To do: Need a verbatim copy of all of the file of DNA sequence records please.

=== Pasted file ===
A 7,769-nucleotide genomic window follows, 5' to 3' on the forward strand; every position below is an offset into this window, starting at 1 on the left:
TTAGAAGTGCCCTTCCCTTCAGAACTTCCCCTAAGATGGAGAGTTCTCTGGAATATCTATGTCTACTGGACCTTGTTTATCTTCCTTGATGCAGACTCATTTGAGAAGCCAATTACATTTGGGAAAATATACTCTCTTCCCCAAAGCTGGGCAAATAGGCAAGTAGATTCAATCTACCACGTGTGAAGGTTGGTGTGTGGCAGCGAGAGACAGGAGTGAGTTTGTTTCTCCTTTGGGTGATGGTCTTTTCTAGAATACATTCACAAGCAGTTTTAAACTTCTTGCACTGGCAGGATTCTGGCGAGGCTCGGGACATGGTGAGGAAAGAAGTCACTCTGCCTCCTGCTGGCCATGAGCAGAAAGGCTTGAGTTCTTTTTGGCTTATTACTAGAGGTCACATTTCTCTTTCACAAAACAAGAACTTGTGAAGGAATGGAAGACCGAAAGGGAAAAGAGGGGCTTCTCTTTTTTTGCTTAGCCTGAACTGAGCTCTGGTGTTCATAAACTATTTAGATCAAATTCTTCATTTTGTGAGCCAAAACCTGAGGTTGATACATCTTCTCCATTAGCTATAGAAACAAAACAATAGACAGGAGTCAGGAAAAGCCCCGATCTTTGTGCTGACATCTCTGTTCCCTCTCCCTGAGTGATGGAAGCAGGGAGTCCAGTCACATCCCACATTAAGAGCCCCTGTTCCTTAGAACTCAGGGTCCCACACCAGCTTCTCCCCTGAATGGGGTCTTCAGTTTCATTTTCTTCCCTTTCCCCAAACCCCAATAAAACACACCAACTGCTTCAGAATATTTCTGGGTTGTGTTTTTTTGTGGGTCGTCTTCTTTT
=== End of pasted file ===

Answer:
A 7,769-nucleotide genomic window follows, 5' to 3' on the forward strand; every position below is an offset into this window, starting at 1 on the left:
TTAGAAGTGCCCTTCCCTTCAGAACTTCCCCTAAGATGGAGAGTTCTCTGGAATATCTATGTCTACTGGACCTTGTTTATCTTCCTTGATGCAGACTCATTTGAGAAGCCAATTACATTTGGGAAAATATACTCTCTTCCCCAAAGCTGGGCAAATAGGCAAGTAGATTCAATCTACCACGTGTGAAGGTTGGTGTGTGGCAGCGAGAGACAGGAGTGAGTTTGTTTCTCCTTTGGGTGATGGTCTTTTCTAGAATACATTCACAAGCAGTTTTAAACTTCTTGCACTGGCAGGATTCTGGCGAGGCTCGGGACATGGTGAGGAAAGAAGTCACTCTGCCTCCTGCTGGCCATGAGCAGAAAGGCTTGAGTTCTTTTTGGCTTATTACTAGAGGTCACATTTCTCTTTCACAAAACAAGAACTTGTGAAGGAATGGAAGACCGAAAGGGAAAAGAGGGGCTTCTCTTTTTTTGCTTAGCCTGAACTGAGCTCTGGTGTTCATAAACTATTTAGATCAAATTCTTCATTTTGTGAGCCAAAACCTGAGGTTGATACATCTTCTCCATTAGCTATAGAAACAAAACAATAGACAGGAGTCAGGAAAAGCCCCGATCTTTGTGCTGACATCTCTGTTCCCTCTCCCTGAGTGATGGAAGCAGGGAGTCCAGTCACATCCCACATTAAGAGCCCCTGTTCCTTAGAACTCAGGGTCCCACACCAGCTTCTCCCCTGAATGGGGTCTTCAGTTTCATTTTCTTCCCTTTCCCCAAACCCCAATAAAACACACCAACTGCTTCAGAATATTTCTGGGTTGTGTTTTTTTGTGGGTCGTCTTCTTTT